Holocaust Museum exhibit depicts life before racial integration

The story of desegregation in the South told through the eyes the De Laine family

February 6, 2013

As an African-American born during World War II, when the subject is race, I’m always interested in the many stories that have not been told.

I recently covered a new exhibit at the Illinois Holocaust Museum and Education Center in Skokie. It’s called "Courage: The Vision to End Segregation, The Guts to Fight for It."

Essentially, it’s the story of the Rev. J.A. De Laine and his family, along with some brave black citizens of Clarendon County, S.C., and how they fought to end “separate but equal” schools that were anything but equal.

Much of the story is about the Briggs v. Elliot lawsuit filed in 1951. It was one of five lawsuits that were rolled into Brown v. Board of Education, which overturned segregated schools in 1954.

This expansive museum exhibit provides an extraordinary amount of context and will help visitors to fully understand why this court case that changed a nation is actually a grassroots people story, too.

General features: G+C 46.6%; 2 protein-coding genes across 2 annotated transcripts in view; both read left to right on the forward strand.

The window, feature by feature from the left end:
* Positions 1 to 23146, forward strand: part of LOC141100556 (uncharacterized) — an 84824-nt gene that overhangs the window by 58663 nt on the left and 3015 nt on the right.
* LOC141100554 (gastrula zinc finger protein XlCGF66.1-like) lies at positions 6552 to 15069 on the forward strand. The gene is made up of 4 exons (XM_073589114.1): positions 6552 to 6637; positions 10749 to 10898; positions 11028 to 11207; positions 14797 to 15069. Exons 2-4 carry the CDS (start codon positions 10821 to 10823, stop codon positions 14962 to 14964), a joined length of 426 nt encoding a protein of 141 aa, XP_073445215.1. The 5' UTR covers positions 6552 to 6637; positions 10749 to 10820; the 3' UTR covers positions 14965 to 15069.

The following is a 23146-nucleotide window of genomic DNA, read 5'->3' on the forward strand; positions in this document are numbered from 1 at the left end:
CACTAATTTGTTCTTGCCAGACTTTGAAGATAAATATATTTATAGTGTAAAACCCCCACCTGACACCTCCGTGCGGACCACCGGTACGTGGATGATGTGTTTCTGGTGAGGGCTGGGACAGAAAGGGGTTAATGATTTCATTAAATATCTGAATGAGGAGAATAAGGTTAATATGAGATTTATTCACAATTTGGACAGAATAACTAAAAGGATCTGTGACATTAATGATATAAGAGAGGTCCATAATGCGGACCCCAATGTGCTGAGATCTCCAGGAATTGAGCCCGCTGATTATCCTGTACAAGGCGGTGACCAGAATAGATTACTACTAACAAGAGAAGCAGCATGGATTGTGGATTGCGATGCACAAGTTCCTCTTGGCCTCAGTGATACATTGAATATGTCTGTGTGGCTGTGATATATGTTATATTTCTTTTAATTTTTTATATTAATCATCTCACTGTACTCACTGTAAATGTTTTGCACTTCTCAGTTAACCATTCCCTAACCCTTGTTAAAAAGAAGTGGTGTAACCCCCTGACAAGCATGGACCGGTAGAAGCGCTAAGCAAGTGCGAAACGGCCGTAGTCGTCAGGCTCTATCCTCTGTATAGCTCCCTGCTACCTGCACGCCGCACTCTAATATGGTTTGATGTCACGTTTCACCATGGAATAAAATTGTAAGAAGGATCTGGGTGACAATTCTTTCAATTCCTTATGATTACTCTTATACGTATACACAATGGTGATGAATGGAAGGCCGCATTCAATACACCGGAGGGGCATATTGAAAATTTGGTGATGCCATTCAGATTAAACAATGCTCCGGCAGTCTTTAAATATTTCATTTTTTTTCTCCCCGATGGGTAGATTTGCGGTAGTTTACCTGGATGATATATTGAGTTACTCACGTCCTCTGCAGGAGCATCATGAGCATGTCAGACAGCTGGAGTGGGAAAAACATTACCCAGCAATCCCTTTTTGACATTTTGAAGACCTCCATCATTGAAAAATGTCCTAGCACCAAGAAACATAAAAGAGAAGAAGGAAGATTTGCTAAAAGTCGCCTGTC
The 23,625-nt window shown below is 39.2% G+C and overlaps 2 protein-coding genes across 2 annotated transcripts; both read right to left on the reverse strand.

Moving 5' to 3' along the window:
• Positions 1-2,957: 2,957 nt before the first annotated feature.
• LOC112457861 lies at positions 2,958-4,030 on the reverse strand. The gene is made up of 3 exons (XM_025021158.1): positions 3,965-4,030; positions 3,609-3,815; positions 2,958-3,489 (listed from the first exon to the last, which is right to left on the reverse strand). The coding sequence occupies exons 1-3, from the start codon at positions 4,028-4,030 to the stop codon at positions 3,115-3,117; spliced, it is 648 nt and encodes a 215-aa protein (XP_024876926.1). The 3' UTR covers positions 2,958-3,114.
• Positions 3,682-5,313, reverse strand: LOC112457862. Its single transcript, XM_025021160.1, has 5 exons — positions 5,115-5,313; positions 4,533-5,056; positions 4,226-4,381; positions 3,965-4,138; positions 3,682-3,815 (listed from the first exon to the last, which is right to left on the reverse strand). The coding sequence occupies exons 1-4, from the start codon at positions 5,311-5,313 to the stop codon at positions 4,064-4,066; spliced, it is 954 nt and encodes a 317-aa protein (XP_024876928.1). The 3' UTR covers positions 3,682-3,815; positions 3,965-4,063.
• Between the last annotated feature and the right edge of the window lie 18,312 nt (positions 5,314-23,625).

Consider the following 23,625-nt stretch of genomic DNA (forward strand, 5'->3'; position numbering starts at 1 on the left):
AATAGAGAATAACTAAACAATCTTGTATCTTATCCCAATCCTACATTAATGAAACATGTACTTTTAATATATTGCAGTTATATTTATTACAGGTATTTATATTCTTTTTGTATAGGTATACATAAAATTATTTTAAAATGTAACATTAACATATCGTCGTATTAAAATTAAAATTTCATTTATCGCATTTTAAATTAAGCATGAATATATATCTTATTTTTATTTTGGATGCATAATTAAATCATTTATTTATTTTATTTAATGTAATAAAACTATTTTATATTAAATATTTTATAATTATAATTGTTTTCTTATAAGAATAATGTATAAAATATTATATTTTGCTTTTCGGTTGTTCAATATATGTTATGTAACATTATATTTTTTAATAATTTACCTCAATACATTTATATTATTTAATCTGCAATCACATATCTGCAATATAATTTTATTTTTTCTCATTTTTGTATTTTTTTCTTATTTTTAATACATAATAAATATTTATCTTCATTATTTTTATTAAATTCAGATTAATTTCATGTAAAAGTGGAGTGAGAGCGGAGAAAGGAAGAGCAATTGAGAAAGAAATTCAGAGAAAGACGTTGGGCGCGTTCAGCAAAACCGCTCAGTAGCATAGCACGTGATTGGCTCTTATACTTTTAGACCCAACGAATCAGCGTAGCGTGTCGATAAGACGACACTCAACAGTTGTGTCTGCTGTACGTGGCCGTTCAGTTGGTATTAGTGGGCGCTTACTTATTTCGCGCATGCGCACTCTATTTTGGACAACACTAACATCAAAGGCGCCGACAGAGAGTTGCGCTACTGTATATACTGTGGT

I had the privilege of meeting with Joe A. De Laine and Ophelia De Laine Gona. They are the surviving son and daughter of Rev. De Laine. They shared vivid recollections of some of the awful things that happened to people who signed on to the Briggs lawsuit.

Ophelia told me about a sharecropper who was an illiterate mother of three, whose husband had abandoned the family years earlier. She was brave enough to sign onto the Briggs lawsuit. In response, she was thrown off the land and had no place to go. Others lost their jobs and were blacklisted.

Their father, Rev. De Laine, got shot at and was in danger of losing his life. The family fled, and their house was burned down in retaliation. Ophelia says they lost everything in the fire.

What they didn’t lose was pride in their father, and the people of Clarendon County.

That tradition of getting a good education was part of Rev. J.A. De Laine’s legacy. His father came from a family that made education their highest priority. He especially emphasized the importance of education for girls: He felt his sons – including Rev. De Laine -- could find a way to make it, but he didn’t want the girls to end up working as maids

Rev. De Laine followed his father’s example, both as an educator and as a father: All three of his children earned college degrees.

Ophelia De Laine Gona went on to earn a doctorate.

Her grandfather would be especially proud.  

NOTE: To hear about Rev. De Laine's fight, how he and his family protected themselves with guns over every door, and the day he had to flee for his life, listen to the audio above.

WBEZ's Greta Johnsen produced this report. Audio excerpts from the exhibit are courtesy of the Levine Museum of the South and Wonderworld Film.